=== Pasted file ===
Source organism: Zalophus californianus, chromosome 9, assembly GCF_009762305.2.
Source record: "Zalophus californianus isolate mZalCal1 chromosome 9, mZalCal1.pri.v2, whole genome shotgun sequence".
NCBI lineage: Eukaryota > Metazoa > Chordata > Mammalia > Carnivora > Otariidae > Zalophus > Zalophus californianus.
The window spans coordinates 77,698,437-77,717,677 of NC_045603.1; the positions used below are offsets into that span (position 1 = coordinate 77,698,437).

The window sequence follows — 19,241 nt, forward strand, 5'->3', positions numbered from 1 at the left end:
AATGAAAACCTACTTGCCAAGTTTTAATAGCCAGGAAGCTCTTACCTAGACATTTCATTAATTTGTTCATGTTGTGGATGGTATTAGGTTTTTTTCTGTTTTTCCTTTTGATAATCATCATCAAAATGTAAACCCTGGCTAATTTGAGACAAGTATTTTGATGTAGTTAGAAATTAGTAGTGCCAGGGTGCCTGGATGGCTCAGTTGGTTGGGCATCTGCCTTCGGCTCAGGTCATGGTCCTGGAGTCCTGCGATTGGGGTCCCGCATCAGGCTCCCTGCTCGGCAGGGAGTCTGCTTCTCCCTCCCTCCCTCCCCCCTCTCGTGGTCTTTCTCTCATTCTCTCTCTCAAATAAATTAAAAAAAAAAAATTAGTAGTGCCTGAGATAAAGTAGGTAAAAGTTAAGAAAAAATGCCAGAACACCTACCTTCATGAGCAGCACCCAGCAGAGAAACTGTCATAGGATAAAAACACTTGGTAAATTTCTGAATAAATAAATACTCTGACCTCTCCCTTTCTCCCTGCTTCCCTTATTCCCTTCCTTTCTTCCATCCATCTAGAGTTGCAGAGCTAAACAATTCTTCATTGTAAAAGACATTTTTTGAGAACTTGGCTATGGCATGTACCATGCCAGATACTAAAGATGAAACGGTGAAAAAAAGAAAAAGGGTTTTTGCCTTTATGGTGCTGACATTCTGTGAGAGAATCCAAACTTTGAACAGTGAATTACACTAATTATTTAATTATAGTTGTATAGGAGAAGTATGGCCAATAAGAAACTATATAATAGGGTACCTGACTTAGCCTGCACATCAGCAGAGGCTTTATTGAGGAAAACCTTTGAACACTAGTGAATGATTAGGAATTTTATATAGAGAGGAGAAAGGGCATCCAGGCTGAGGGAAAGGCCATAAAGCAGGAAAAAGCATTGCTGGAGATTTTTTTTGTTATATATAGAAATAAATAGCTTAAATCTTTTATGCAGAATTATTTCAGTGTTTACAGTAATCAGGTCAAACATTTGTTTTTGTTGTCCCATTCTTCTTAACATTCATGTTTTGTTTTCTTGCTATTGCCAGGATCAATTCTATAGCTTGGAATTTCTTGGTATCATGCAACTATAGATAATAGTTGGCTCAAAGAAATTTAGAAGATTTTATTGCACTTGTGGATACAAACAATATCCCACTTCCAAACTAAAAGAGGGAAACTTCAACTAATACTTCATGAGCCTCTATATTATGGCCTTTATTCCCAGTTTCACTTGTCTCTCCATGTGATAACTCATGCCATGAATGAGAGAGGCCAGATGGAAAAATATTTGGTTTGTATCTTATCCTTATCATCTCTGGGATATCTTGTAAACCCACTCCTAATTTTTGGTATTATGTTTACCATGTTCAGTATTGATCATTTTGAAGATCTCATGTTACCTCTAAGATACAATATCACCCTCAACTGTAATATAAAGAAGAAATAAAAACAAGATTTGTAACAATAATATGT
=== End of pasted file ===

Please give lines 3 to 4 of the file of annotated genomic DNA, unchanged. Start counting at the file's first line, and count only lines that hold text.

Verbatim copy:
NCBI lineage: Eukaryota > Metazoa > Chordata > Mammalia > Carnivora > Otariidae > Zalophus > Zalophus californianus.
The window spans coordinates 77,698,437-77,717,677 of NC_045603.1; the positions used below are offsets into that span (position 1 = coordinate 77,698,437).